The age of the electric car may be upon us, at least in New York, Massachusetts, Rhode Island, Connecticut, California, Oregon, Maryland, and Vermont.
On Oct. 24, the eight states announced they will work together to implement a series of measures to encourage the purchase and ease of owning electric vehicles with the goal of having 3.3 million emission-free vehicles on the road by 2025.
The coalition of states, similar to the group of states that worked in the early 1990s to limit emissions on gasoline-fueled cars, hopes that by addressing key factors that have prevented the electric car from going mainstream, they can spur more widespread demand. Measures on the table include developing charging stations with streamlined payments, simplifying rules for installing chargers (in public places and homes), and setting building codes that would require the installation of charging stations. The states are also hoping to include traffic incentives for electric car drivers, such as permission to drive in high occupancy lanes, reduced tolls, and preferential parking. Some states are also considering leading by example, by buying electric cars for their public service fleets.
Car companies will likely pay attention to these measures, as the eight states make up about a quarter of the automobile market. Currently eight auto-manufacturers offer 16 zero-emission vehicle options.
But developing more electric cars could prove to be an uphill battle. Complaints against the cars include disappointment at the short battery life and high price. The Nissan Leaf and Chevy Volt have begun to address these concerns, both dropping their prices over the summer. Tesla Motors, Elon Musk’s electric car venture, has experimented with 90-second battery swaps to quickly recharge cars on the go.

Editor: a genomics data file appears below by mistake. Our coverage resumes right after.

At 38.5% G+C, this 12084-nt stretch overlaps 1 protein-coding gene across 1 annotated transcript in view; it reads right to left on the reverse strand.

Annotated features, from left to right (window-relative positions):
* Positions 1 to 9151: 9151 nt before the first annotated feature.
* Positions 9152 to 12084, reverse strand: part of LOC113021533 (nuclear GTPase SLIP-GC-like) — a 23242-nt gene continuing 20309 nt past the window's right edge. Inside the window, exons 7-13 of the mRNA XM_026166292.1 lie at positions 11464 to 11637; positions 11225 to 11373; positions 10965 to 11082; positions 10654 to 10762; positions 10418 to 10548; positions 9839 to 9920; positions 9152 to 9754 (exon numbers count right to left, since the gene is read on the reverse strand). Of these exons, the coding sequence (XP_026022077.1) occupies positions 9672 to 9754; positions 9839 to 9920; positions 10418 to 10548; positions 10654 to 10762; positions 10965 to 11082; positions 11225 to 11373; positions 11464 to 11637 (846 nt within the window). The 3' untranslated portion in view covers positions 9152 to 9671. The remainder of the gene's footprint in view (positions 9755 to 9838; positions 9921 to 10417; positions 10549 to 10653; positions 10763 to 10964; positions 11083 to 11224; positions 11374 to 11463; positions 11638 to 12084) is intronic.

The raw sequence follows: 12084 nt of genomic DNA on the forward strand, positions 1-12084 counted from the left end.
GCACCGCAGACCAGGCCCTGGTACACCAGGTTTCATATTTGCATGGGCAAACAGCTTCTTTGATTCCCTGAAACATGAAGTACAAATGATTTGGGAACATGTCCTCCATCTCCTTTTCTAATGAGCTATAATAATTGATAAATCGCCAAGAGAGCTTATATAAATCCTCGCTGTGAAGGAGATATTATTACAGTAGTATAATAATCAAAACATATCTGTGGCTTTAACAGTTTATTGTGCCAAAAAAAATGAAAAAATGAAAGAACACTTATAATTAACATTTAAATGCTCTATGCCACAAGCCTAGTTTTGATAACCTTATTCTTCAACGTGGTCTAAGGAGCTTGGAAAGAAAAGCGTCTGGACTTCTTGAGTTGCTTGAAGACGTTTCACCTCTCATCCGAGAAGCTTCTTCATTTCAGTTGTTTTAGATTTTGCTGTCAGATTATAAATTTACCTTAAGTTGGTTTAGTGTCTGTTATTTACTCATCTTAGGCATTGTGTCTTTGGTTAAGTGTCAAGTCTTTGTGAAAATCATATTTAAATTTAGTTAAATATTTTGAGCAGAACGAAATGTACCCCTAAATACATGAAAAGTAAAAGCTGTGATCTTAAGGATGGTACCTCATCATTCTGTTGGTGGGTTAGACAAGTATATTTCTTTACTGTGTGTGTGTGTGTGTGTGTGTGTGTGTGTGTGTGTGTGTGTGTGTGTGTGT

Global Automakers, a group that represents 13 major auto companies told CNN, this is a needed step and auto manufacturers are also doing their part.
"Getting the marketplace ready to support [zero-emission vehicles] is a shared responsibility and automakers are already making huge investments in developing the technologies," the group says.
Electric car sales are still low in the United States, but growing. In 2011, only 17,000 electric cars were sold, compared to 52,000 in 2012. States did not say the amount that would be spent on these measures, but even low cost changes, like allowing electric vehicles into car pool lanes could boost numbers.
"This is not just an agreement, but a serious and profoundly important commitment," says California Gov. Edmund G. Brown Jr. in a statement. "From coast to coast, we're charging ahead to get millions of the world's cleanest vehicles on our roads."